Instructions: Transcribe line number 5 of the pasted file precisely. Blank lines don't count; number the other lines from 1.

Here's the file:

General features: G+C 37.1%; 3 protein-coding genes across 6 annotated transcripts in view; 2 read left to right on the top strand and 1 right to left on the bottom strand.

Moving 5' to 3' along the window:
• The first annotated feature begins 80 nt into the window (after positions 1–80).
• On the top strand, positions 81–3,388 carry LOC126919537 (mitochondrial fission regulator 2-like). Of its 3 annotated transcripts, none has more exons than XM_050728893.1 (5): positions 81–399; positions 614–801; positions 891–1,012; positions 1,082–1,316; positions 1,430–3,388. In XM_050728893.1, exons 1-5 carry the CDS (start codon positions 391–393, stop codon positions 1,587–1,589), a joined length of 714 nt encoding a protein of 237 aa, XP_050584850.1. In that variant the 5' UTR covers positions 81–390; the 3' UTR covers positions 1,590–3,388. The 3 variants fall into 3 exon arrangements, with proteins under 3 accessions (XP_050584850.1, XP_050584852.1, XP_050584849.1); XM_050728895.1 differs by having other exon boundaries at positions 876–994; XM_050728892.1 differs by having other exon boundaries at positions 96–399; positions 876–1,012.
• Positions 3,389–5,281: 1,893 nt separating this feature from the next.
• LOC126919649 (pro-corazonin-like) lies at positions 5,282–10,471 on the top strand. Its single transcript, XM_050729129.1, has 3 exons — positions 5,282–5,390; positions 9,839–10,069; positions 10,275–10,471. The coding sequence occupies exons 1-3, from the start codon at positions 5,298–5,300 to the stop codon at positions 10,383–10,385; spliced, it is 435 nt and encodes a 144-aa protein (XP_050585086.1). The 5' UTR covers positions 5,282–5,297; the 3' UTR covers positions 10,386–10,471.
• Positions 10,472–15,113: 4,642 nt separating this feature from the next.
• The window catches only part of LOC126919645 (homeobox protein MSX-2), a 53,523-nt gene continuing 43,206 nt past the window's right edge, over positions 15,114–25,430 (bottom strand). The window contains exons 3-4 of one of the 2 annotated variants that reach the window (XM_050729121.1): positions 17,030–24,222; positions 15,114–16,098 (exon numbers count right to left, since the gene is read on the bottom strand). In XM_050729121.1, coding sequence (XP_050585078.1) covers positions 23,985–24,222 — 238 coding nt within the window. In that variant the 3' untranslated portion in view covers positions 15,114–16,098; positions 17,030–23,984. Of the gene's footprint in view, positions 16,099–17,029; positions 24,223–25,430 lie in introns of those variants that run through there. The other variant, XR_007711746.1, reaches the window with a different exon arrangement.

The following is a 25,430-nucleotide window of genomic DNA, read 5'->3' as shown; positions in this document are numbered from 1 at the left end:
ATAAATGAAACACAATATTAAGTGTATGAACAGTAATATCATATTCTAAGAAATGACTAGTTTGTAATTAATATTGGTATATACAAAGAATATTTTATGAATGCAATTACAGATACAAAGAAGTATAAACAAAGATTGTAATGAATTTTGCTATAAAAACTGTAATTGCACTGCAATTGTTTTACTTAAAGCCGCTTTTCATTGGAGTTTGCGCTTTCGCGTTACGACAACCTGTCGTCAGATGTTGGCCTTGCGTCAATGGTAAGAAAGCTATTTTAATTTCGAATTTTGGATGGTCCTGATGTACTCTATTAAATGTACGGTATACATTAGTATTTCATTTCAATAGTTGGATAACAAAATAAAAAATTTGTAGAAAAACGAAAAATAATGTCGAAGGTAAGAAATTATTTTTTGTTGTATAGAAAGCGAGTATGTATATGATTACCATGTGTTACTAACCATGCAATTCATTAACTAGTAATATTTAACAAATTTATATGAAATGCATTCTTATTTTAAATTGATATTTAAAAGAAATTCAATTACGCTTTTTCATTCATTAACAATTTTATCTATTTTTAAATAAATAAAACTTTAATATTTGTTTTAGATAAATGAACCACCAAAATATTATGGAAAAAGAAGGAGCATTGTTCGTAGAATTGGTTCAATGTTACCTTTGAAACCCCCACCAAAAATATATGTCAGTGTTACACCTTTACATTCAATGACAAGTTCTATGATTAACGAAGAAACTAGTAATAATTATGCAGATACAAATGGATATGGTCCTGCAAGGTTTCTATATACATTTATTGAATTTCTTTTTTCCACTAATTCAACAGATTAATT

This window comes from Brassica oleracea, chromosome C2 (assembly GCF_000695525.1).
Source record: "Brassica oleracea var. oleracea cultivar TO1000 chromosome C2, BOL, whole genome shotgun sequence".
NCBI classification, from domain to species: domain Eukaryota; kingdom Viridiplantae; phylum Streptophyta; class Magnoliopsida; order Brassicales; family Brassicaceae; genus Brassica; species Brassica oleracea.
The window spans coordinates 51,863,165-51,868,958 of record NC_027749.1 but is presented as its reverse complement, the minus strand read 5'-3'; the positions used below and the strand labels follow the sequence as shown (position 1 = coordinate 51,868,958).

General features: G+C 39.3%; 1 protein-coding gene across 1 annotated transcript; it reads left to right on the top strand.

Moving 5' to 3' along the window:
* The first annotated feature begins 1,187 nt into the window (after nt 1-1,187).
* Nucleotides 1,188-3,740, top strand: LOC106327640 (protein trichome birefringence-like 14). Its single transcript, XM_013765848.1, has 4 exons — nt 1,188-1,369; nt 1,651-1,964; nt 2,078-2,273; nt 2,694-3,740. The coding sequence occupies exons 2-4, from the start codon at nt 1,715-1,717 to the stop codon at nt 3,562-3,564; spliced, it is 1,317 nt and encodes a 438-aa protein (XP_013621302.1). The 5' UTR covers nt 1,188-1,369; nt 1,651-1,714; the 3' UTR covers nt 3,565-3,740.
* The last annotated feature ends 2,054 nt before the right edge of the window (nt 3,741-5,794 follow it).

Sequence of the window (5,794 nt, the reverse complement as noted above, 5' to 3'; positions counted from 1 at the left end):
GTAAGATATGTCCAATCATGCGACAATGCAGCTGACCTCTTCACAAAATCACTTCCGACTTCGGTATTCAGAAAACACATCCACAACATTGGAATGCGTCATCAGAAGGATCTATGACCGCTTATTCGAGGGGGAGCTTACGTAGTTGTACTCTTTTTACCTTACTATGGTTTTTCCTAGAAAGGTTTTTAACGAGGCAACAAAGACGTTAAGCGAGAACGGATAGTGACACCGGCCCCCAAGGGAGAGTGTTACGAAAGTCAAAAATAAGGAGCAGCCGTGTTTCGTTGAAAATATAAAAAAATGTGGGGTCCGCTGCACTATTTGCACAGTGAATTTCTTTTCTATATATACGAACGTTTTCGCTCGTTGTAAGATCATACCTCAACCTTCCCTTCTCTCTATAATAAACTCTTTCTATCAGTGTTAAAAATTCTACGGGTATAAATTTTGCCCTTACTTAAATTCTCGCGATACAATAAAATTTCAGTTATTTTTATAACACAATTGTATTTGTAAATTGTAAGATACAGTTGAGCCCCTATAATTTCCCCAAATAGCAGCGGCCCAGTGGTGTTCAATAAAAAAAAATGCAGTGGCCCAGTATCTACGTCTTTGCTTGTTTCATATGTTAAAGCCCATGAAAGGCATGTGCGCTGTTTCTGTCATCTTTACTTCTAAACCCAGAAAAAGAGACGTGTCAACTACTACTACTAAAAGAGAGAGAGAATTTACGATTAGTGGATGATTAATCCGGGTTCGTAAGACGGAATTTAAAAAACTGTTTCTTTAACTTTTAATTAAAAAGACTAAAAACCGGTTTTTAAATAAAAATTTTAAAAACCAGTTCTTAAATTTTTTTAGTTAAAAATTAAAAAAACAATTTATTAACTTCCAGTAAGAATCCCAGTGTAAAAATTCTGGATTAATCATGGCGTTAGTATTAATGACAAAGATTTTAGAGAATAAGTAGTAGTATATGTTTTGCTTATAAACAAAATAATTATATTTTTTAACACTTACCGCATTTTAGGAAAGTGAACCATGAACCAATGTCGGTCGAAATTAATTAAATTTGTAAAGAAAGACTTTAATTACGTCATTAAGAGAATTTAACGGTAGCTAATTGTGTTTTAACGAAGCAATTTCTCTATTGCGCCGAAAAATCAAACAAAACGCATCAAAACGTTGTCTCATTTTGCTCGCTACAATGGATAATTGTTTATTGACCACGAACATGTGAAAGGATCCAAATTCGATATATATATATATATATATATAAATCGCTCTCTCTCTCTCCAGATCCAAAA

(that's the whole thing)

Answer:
• Positions 3,389–5,281: 1,893 nt separating this feature from the next.